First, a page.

“When you become overly niche in any messaging, it becomes exclusive instead of inclusive.”
– Josh Mabus, Mabus Agency
Other legacy banks and credit unions — especially community-focused, family-first institutions — would also struggle with the risk of losing existing customers or members.
Josh Mabus’ first reaction to the ad follows that sentiment: It’s too specific and disorienting, even by 21st century standards.
“When you become overly niche in any messaging, it becomes exclusive instead of inclusive,” Mabus says. “Not only do I think they reduce the audience who’ll get the joke, but even some progressive folks will have a problem with the messaging. While open personal relationships are becoming more popular, I think it’s safe to say that most Americans would at least say they prefer monogamy.”
Chew acknowledges the campaign won’t be something older generations will be receptive to, but they’re not the target audience of this campaign. As she observes, the ad pushes the boundaries of comfort with all generations, but she anticipates it will perform well with adults in younger generations.
“People in that generation, they talk about these things all the time,” she says. “They think it’s really funny and they joke about it. For the older generation, this is like ‘What are you talking about?'”
Why ‘Side-Bank’, Not ‘Side-Credit Union’
To be a credit union is to expect to be misunderstood, or not understood at all.
Chew herself, although she has been in the financial industry for decades, wasn’t fully aware of the functionality of a credit union and the nuances between it and a bank before she started at SF Fire. This is a recurring issue, she finds, as many people don’t even realize most credit unions also have mobile banking.
This campaign, as she sees it, is SF Fire’s best shot at getting word out about not only itself, but credit unions in general.
“We end the spot with ‘side bank curious’, because we’re trying to introduce the notion of: ‘just try it,'” she explains. “We will demystify all your concerns.” She says the term may ultimately transition from ‘side bank’ to ‘side banking’, since that phrase is a universal way to describe the services both banks and credit unions offer.
Finding Another Way:
The phrase 'side bank curious' is a tactic SF Fire Credit Union is using to broaden the idea that banking services are not exclusive to banks.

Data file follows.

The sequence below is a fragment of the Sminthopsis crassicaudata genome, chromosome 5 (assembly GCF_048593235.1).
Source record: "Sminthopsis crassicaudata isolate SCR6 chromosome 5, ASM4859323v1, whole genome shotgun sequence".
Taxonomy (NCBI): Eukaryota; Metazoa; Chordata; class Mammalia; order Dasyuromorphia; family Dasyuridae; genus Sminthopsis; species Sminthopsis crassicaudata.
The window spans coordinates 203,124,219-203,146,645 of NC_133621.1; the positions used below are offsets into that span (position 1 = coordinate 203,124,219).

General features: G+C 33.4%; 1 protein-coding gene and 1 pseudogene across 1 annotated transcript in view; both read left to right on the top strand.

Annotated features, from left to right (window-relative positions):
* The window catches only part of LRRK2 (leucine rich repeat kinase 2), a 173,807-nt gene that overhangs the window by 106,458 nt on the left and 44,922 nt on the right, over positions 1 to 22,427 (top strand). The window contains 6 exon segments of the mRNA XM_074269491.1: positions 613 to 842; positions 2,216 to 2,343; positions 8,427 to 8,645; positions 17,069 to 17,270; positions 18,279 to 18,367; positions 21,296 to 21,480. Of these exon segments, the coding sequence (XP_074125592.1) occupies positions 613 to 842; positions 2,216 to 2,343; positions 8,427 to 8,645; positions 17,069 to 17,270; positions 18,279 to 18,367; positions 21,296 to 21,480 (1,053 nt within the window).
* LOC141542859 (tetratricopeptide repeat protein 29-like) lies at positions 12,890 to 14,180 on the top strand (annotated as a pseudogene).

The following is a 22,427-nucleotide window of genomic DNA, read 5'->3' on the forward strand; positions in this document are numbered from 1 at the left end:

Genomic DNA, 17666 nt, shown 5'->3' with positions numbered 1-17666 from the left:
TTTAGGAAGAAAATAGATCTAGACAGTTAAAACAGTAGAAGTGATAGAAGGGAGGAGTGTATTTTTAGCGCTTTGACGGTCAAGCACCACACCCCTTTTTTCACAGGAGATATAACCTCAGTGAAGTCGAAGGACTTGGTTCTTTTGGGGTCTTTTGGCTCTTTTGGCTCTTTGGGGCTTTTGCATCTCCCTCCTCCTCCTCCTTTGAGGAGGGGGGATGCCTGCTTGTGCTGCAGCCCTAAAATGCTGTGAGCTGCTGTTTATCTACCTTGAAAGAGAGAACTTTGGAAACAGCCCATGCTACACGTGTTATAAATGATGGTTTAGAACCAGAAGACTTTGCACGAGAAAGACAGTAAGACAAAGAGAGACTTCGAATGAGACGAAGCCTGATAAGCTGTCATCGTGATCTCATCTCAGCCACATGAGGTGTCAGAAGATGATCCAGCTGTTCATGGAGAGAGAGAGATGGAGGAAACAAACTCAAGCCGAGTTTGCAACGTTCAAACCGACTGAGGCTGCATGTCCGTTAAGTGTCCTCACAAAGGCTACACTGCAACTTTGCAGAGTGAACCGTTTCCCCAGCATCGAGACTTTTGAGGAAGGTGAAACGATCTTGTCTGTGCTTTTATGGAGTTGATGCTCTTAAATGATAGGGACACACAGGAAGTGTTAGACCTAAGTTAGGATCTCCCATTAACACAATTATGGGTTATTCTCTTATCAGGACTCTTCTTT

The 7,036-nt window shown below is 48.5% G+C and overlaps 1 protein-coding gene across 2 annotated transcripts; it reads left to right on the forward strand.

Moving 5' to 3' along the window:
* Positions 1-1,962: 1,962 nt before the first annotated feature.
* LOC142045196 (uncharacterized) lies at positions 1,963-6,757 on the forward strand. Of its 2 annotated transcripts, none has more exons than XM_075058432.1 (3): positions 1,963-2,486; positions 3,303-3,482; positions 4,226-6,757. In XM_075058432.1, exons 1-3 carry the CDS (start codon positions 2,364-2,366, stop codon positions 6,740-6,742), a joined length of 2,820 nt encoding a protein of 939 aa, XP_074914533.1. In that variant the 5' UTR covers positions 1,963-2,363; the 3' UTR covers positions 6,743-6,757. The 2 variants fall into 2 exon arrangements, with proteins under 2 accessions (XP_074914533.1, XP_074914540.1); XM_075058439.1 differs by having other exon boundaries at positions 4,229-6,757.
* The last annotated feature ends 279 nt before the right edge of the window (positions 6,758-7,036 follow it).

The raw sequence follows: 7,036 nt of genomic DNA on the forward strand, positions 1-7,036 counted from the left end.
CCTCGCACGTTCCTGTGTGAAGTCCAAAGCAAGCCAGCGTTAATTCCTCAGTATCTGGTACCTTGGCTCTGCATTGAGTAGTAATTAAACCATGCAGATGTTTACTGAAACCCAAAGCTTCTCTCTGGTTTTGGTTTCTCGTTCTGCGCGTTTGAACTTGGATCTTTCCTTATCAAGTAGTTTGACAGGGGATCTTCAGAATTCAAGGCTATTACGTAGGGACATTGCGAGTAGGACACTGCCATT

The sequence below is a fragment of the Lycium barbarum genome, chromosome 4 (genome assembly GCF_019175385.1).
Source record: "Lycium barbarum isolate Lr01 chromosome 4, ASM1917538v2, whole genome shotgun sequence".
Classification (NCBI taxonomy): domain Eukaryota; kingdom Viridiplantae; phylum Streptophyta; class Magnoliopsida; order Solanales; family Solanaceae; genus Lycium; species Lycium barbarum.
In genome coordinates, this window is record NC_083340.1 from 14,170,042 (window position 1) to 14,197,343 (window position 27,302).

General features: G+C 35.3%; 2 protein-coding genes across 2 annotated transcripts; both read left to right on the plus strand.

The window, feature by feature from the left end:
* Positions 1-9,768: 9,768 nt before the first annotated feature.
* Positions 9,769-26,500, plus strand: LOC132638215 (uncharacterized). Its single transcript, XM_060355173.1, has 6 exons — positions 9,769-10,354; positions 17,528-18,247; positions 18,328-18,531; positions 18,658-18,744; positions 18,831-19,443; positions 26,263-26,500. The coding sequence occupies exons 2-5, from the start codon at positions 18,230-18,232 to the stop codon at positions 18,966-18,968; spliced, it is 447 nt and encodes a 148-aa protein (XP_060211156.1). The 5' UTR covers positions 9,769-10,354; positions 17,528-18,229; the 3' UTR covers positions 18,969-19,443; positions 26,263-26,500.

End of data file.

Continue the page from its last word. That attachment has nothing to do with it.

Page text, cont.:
The ultimate goal is to spur a transitionary relationship where people will eventually consider SF Fire their primary banking provider. In the meantime, however, Chew is only looking to start with getting new members to test the waters, and see if a credit union works for them.
“It’s not like you have to move your whole life over,” she says. “The idea is that you can come over and try us — it’s very easy.”
Ultimately, Does The Side Bank Joke Work?
The campaign revolves around a joke, which in advertising almost always comes with the possibility of offense being taken by someone. Ads with sexual connotations are inherently riskier as they can quickly alienate people.
Mabus acknowledges the ad is a joke, but that — even after you recognize it as a joke — there are still some stark issues with it.
For one, the premise of the joke between friends is predicated on a strange idea: Should anyone advocate that a friend in an unhealthy relationship pursue an open relationship, instead of leaving their current partner?
“If a friend of yours was being mistreated in a relationship, would you ever recommend to them to get a sidepiece?” asks Mabus.
He also argues the shock value of an advertising campaign like SF Fire’s can detract from the brand of the institution itself. Instead, the jolt of the joke will be what sticks with prospective members. They’ll be less likely to remember SF Fire, or its unique brand.
Mabus acknowledges it’s a bold statement, especially on behalf of a credit union. But, there’s still something missing.
“It seems they’re progressive and open-minded,” he says. “I just wish they would’ve picked something that could have been just as creative and attention-grabbing that has a more positive association.”